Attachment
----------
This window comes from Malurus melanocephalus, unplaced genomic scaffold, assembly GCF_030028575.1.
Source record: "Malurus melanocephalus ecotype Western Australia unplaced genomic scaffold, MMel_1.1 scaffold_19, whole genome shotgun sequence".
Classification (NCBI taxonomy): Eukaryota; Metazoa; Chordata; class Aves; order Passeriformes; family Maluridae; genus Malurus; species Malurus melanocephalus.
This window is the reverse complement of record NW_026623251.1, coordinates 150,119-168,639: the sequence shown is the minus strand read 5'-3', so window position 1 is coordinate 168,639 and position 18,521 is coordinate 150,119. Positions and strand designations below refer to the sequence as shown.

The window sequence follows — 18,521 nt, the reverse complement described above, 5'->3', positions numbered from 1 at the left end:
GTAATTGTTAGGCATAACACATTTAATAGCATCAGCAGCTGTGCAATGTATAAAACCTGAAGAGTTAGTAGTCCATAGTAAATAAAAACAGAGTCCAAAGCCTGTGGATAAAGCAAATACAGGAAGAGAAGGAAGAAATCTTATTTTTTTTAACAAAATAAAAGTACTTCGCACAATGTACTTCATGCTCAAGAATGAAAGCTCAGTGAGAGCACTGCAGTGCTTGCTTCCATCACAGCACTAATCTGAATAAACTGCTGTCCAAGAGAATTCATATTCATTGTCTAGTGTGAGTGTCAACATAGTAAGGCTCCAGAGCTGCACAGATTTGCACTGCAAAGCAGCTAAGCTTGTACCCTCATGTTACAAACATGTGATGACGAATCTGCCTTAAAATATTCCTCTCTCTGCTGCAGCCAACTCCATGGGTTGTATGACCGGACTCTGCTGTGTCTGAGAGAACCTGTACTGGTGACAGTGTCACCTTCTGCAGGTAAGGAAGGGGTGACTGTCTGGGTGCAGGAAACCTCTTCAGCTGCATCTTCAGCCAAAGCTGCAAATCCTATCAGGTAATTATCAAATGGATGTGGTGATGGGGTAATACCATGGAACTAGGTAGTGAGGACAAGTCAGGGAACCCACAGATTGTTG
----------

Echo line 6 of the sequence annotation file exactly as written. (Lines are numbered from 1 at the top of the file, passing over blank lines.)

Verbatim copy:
GTAATTGTTAGGCATAACACATTTAATAGCATCAGCAGCTGTGCAATGTATAAAACCTGAAGAGTTAGTAGTCCATAGTAAATAAAAACAGAGTCCAAAGCCTGTGGATAAAGCAAATACAGGAAGAGAAGGAAGAAATCTTATTTTTTTTAACAAAATAAAAGTACTTCGCACAATGTACTTCATGCTCAAGAATGAAAGCTCAGTGAGAGCACTGCAGTGCTTGCTTCCATCACAGCACTAATCTGAATAAACTGCTGTCCAAGAGAATTCATATTCATTGTCTAGTGTGAGTGTCAACATAGTAAGGCTCCAGAGCTGCACAGATTTGCACTGCAAAGCAGCTAAGCTTGTACCCTCATGTTACAAACATGTGATGACGAATCTGCCTTAAAATATTCCTCTCTCTGCTGCAGCCAACTCCATGGGTTGTATGACCGGACTCTGCTGTGTCTGAGAGAACCTGTACTGGTGACAGTGTCACCTTCTGCAGGTAAGGAAGGGGTGACTGTCTGGGTGCAGGAAACCTCTTCAGCTGCATCTTCAGCCAAAGCTGCAAATCCTATCAGGTAATTATCAAATGGATGTGGTGATGGGGTAATACCATGGAACTAGGTAGTGAGGACAAGTCAGGGAACCCACAGATTGTTG